10 ways to impress an employer, from industry insiders

campus party

With over 80 applicants for every position on traditional graduate schemes, it has never been more important to stand out, in both the interview process and the first few months on a new job. But what’s the best way to get your prospective employer or brand new boss to notice you? Turning up for your interview in a red velvet suit? Memorising the entirety of the Financial Times? Bribery?

In search of answers, we went along to the Enternships Career Fair at Campus Party, held all this week at London’s O2 Centre. Amidst the hackathons, gaming sessions and astronomy talks, we sought out some industry insiders to dish the details on what they were most interested in when looking for a new employee.

So listen up – here are the ten tips to help you bag (and keep hold of) that career of your dreams.

1.     Be confident (but not too confident)

Brodie Houlette, CEO of private social network Collability, definitely looks for confidence in prospective employees, but warned us against the dangers of getting complacent in an interview having been unimpressed with overly confident candidates in the past.

2.     Be enthusiastic

A word that cropped up frequently amongst our industry insiders was “enthusiasm”. And – unlike confidence – it seems you can’t have too much of it.

Karolina Mikolajczyk, Administration and Recruitment Assistant at Ve Interactive, explained that, first and foremost, she looks for real passion for the job in potential employees.

3.     Do your research

According to Matt McNeill at Sign-Up.To, too many candidates let themselves down by not reading up on his company beforehand. “The number of people that come in and see us and they haven’t even bothered to take out a demo of our platform – when that’s completely free to do on the website – just astounds me”.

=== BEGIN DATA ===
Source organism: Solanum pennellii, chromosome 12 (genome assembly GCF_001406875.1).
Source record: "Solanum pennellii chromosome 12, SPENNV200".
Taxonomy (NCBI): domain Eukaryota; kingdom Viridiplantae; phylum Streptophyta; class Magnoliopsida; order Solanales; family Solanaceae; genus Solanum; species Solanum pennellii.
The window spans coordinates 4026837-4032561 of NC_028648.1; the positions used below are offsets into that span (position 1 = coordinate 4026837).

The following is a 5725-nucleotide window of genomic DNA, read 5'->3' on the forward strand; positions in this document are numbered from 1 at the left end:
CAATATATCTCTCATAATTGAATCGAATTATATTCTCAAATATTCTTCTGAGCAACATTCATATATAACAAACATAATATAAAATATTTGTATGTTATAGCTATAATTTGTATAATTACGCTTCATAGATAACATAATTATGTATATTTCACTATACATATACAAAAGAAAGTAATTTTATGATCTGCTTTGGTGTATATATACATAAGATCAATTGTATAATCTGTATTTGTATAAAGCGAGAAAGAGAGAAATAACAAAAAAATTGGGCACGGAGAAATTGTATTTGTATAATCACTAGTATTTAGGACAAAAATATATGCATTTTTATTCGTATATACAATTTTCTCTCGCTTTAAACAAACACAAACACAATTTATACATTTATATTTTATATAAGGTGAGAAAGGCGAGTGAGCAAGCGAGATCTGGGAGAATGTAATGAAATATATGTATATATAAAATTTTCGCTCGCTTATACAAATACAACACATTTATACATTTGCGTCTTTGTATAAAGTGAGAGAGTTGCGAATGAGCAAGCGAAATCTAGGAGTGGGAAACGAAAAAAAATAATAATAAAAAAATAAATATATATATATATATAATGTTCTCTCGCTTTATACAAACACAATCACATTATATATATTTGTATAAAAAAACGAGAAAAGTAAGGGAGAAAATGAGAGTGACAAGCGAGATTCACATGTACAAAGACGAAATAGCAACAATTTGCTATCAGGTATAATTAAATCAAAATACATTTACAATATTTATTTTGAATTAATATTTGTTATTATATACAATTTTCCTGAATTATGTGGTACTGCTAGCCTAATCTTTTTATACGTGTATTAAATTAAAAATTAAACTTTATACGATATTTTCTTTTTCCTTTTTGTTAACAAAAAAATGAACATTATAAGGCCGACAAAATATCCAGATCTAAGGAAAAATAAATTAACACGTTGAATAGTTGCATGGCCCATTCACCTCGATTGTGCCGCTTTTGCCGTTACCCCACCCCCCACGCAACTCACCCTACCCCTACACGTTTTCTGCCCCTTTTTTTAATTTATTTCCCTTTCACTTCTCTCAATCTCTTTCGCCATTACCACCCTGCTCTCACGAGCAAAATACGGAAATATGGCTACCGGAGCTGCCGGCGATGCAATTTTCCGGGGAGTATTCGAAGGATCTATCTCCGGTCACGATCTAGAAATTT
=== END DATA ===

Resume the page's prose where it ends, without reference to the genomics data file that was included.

Hear that, people? Do your reading! And not just the company’s Wikipedia page.

4.     Talk about your hobbies and interests

Brodie Houlette likes to ask interviewees about their interests.  “To me, I like to hear about hobbies because they tell me a lot about a person. They give you a broader picture.” Don’t be afraid, in other words, to show that you have interests outside of your career.

Just make sure you don’t delve too deeply into your Harry Potter obsession.

5.     Think outside the box

When hiring new staff, CEO of Thumbtags Ian Baron looks for people who can think outside the box, going on to explain “Because we’re a young start-up, it’s all hands on deck. You’ve got to be pitching in on different things, having crazy ideas”.

So next time you’re in a meeting, go right ahead and pitch that “out there” idea – even if it does involve cyborgs.

6.     Be sociable

Daumantas Dvilinskas from TransferGO is always keen to see “not only the professional side but the social side” of prospective employees, and stresses the importance of seeing how a person relates to their peers.

Houlette similarly places a great deal of emphasis on being sociable, claiming that – no matter how impressive your skills set – if you’re not a people person, you won’t go far in his company.

7.     Show that you’re flexible

Being flexible and open to change is a hugely important quality in a potential employee, according to Rahul Ahuja from TaskHub, who explains that he is looking for people who are “always learning, on the go, all the time”.

8.     Work independently

Ahuja is also impressed by employees who act upon their own initiative, and don’t wait around to be told what to do. “Set your own deadlines and projects and work towards them,” advises Ahuja.

9.     Flaunt your skills

Though many positions will list a certain set of skills within their candidate specification, Karolina Mikolajczyk thinks it’s important for interviewees to talk about broader talents – even if they might not seem relevant.

10.  Don’t tell your interviewer they’re wrong!

Though this one might seem a no-brainer, it has happened to Houlette before. There’s nothing wrong with having an opinion, but maybe keep schtum until you’ve got the job, alright? That’s all we ask.

By Florence Vincent, Reporting From #CPEurope for Enternships.